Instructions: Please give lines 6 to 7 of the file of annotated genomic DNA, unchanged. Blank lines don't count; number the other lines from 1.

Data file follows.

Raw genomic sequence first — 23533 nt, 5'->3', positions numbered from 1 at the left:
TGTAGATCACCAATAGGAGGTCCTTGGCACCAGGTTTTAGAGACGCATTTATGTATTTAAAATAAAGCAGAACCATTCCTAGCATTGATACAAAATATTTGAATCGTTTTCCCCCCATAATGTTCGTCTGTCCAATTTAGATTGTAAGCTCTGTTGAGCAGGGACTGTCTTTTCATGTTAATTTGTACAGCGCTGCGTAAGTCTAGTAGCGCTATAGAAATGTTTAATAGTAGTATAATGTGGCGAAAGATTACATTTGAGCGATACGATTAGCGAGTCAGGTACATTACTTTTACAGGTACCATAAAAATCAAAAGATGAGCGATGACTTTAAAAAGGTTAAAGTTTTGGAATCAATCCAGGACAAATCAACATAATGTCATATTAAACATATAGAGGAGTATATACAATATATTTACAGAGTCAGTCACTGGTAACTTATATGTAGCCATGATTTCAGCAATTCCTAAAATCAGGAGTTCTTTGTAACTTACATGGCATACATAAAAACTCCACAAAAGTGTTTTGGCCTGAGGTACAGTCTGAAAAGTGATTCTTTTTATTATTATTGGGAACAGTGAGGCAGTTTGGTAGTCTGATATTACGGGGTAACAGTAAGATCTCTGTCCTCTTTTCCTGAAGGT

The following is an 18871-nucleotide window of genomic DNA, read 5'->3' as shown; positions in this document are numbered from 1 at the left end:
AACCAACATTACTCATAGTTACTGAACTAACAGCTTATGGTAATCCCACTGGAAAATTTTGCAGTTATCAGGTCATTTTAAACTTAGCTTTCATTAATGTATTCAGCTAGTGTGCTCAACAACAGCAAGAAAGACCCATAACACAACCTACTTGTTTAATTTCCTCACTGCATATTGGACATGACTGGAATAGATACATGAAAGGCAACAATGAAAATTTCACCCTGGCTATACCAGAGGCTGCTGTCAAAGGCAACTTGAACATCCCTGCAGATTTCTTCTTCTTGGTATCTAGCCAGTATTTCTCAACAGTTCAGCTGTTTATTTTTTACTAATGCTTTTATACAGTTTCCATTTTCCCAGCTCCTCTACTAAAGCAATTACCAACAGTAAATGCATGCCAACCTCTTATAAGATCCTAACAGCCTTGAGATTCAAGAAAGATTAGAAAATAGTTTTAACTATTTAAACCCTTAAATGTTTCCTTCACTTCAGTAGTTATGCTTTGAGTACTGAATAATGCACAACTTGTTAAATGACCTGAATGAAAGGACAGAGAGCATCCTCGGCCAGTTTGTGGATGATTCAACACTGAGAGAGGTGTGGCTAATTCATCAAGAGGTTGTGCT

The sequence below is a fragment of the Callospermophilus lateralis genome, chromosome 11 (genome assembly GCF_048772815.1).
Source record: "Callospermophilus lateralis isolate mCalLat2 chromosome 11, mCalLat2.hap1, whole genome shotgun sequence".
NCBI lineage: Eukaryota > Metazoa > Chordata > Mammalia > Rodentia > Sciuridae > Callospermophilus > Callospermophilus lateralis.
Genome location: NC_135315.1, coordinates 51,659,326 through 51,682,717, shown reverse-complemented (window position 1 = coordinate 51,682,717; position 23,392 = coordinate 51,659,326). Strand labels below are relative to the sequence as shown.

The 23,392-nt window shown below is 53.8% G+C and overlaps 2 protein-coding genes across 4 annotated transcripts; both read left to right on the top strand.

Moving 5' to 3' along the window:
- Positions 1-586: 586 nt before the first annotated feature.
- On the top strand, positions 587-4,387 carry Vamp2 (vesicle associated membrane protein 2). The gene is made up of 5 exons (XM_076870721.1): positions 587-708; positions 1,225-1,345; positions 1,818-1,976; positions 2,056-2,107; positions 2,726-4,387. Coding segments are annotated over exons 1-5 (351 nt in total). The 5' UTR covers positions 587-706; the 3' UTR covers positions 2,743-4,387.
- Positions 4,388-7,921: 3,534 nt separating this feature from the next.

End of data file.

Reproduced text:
Source record: "Callospermophilus lateralis isolate mCalLat2 chromosome 11, mCalLat2.hap1, whole genome shotgun sequence".
NCBI lineage: Eukaryota > Metazoa > Chordata > Mammalia > Rodentia > Sciuridae > Callospermophilus > Callospermophilus lateralis.